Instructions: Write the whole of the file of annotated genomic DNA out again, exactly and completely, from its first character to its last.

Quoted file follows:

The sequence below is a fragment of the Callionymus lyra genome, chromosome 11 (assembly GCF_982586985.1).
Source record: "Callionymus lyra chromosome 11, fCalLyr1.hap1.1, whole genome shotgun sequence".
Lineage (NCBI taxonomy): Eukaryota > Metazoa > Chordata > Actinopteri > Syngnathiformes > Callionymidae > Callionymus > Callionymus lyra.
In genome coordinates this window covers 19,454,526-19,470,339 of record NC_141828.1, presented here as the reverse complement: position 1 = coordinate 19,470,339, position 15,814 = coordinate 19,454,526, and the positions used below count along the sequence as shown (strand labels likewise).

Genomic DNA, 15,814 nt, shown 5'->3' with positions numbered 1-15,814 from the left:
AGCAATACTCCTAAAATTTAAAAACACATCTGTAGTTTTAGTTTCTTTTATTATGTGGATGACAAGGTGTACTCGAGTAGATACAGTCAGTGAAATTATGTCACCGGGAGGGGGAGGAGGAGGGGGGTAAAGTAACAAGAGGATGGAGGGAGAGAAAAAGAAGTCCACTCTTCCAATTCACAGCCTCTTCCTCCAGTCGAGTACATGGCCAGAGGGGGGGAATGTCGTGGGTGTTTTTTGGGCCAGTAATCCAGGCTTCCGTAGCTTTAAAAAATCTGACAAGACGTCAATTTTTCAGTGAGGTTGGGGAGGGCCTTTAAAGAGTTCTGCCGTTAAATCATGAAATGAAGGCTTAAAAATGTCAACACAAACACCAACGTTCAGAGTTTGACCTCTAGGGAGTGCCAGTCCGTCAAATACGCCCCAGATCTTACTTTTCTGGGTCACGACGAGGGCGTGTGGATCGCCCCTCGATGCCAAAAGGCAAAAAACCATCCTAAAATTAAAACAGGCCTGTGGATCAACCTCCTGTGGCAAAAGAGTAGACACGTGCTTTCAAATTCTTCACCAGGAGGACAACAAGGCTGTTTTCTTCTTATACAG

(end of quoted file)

The sequence below is a fragment of the Callionymus lyra genome, chromosome 11 (assembly GCF_982586985.1).
Source record: "Callionymus lyra chromosome 11, fCalLyr1.hap1.1, whole genome shotgun sequence".
Lineage (NCBI taxonomy): Eukaryota > Metazoa > Chordata > Actinopteri > Syngnathiformes > Callionymidae > Callionymus > Callionymus lyra.
In genome coordinates this window covers 19,454,526-19,470,339 of record NC_141828.1, presented here as the reverse complement: position 1 = coordinate 19,470,339, position 15,814 = coordinate 19,454,526, and the positions used below count along the sequence as shown (strand labels likewise).

Genomic DNA, 15,814 nt, shown 5'->3' with positions numbered 1-15,814 from the left:
AGCAATACTCCTAAAATTTAAAAACACATCTGTAGTTTTAGTTTCTTTTATTATGTGGATGACAAGGTGTACTCGAGTAGATACAGTCAGTGAAATTATGTCACCGGGAGGGGGAGGAGGAGGGGGGTAAAGTAACAAGAGGATGGAGGGAGAGAAAAAGAAGTCCACTCTTCCAATTCACAGCCTCTTCCTCCAGTCGAGTACATGGCCAGAGGGGGGGAATGTCGTGGGTGTTTTTTGGGCCAGTAATCCAGGCTTCCGTAGCTTTAAAAAATCTGACAAGACGTCAATTTTTCAGTGAGGTTGGGGAGGGCCTTTAAAGAGTTCTGCCGTTAAATCATGAAATGAAGGCTTAAAAATGTCAACACAAACACCAACGTTCAGAGTTTGACCTCTAGGGAGTGCCAGTCCGTCAAATACGCCCCAGATCTTACTTTTCTGGGTCACGACGAGGGCGTGTGGATCGCCCCTCGATGCCAAAAGGCAAAAAACCATCCTAAAATTAAAACAGGCCTGTGGATCAACCTCCTGTGGCAAAAGAGTAGACACGTGCTTTCAAATTCTTCACCAGGAGGACAACAAGGCTGTTTTCTTCTTATACAG